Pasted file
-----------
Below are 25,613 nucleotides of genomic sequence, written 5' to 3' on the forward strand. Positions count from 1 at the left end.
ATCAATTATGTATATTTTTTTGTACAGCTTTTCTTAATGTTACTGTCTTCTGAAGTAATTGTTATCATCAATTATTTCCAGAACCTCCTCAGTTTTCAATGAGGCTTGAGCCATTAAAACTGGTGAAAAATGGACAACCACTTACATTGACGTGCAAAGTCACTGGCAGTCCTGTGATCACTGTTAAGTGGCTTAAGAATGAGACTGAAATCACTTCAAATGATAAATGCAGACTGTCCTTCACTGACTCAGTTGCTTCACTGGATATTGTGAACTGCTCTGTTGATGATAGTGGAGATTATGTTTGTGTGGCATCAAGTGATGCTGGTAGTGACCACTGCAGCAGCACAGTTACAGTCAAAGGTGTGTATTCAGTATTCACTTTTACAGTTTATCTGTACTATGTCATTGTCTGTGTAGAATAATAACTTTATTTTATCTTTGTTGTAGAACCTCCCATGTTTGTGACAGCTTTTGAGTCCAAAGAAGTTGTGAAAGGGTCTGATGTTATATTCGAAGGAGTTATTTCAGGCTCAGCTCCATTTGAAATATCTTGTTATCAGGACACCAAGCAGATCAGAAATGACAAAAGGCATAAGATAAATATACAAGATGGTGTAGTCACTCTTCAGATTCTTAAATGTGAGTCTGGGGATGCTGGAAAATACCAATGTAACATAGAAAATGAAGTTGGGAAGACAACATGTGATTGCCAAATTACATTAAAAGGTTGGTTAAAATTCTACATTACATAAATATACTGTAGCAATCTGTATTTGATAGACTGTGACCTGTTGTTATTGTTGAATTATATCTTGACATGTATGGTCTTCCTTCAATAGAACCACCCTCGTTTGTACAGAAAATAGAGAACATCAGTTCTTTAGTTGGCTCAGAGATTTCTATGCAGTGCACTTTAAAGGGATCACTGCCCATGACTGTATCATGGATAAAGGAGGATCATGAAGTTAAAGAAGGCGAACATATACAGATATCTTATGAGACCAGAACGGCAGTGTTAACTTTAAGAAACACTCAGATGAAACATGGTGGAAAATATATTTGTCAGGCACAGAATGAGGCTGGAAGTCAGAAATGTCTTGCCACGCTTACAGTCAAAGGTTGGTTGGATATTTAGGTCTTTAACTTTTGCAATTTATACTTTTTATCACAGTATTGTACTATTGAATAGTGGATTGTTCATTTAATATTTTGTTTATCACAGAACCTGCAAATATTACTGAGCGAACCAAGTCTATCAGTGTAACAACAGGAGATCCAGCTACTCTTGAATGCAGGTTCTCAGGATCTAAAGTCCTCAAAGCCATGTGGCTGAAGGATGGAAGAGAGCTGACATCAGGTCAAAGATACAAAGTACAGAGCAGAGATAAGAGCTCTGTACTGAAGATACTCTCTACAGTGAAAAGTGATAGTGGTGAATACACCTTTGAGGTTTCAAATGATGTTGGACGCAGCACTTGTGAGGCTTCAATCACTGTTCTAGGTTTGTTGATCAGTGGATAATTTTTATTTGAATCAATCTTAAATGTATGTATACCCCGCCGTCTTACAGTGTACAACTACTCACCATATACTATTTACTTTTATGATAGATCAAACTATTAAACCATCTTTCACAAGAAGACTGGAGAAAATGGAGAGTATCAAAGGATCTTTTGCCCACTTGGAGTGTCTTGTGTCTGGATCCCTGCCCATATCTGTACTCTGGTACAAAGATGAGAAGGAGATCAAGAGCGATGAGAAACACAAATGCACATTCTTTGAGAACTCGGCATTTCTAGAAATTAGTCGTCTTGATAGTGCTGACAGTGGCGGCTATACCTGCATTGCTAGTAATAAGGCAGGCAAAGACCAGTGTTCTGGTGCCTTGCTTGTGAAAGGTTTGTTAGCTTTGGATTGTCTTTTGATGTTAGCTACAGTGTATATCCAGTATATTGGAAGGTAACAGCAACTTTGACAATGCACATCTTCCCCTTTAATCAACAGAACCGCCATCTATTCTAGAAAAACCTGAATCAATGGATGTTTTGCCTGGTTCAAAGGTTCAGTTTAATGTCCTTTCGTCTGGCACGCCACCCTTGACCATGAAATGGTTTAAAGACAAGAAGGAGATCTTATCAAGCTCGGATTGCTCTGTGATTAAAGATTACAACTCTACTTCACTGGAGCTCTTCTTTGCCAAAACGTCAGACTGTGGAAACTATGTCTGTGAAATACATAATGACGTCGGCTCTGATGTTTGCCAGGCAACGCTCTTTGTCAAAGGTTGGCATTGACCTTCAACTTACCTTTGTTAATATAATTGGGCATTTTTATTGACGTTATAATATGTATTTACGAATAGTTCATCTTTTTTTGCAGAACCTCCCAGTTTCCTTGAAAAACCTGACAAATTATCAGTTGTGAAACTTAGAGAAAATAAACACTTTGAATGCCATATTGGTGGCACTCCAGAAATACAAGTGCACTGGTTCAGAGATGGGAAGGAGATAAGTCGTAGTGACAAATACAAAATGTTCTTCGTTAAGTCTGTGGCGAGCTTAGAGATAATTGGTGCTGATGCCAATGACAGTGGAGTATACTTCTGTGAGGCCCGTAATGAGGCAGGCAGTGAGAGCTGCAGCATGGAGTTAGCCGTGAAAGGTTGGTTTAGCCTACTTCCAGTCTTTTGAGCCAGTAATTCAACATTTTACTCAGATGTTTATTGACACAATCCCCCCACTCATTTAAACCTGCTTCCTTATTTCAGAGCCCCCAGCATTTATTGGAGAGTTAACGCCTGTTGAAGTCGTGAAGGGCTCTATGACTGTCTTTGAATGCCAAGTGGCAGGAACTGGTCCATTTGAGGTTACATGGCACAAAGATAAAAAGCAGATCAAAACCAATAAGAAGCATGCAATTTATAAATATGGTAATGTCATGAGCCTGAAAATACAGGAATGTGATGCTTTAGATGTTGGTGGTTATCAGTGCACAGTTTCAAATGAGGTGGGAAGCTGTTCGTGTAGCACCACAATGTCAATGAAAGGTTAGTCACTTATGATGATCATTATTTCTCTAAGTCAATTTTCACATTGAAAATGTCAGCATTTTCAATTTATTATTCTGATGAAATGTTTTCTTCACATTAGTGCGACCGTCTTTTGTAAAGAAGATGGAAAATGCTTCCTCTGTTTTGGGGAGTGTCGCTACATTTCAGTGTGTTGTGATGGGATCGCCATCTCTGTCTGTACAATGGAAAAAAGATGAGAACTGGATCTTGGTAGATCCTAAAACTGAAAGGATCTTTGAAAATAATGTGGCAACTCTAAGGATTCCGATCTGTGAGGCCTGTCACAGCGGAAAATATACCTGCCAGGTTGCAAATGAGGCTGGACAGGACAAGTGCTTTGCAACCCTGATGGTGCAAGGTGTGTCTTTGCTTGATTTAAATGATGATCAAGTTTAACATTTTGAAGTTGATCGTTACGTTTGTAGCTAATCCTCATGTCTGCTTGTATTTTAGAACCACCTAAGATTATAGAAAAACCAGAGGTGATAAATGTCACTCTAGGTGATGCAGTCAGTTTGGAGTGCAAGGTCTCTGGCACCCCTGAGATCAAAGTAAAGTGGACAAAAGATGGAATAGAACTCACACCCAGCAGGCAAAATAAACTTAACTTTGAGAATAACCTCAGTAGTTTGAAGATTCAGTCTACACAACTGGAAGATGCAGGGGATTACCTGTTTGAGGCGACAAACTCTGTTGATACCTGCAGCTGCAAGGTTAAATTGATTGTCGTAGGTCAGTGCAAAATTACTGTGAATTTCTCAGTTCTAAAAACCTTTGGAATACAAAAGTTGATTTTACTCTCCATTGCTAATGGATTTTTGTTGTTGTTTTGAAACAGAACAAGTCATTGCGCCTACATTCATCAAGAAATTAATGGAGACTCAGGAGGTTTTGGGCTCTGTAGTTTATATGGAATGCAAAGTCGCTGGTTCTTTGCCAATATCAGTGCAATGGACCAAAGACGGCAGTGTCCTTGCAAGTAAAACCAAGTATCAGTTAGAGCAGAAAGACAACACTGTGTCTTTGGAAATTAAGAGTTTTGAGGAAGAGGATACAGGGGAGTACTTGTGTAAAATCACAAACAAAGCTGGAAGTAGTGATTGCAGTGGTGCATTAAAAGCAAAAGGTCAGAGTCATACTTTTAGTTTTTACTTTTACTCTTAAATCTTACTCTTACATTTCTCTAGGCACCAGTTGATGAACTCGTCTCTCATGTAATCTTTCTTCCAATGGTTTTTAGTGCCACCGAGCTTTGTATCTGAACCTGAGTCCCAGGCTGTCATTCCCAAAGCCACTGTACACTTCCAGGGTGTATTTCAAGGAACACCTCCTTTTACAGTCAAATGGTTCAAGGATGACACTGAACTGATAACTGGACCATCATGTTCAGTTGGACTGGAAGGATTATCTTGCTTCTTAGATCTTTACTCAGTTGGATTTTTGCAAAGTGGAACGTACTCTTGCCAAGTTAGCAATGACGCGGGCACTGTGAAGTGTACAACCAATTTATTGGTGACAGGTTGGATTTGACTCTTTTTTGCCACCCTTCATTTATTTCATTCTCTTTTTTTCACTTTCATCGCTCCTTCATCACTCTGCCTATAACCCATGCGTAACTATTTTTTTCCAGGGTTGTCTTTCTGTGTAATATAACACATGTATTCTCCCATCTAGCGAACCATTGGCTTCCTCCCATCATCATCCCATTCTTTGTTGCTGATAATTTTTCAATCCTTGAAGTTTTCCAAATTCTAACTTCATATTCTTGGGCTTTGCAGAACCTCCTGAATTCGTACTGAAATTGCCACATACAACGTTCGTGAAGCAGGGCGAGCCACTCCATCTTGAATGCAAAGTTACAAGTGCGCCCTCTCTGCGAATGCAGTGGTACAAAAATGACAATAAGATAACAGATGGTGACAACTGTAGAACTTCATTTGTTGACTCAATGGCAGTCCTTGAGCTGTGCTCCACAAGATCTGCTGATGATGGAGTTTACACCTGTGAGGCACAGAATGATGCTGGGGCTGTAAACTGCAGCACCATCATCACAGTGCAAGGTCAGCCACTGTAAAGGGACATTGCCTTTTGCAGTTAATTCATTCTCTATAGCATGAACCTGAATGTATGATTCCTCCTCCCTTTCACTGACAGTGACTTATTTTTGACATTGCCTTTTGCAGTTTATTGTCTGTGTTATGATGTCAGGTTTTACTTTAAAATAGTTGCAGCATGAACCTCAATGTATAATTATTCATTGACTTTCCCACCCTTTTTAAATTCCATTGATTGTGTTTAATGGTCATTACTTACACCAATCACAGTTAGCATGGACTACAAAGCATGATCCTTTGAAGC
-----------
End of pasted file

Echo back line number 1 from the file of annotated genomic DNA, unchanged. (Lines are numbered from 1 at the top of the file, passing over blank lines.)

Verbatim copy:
Below are 25,613 nucleotides of genomic sequence, written 5' to 3' on the forward strand. Positions count from 1 at the left end.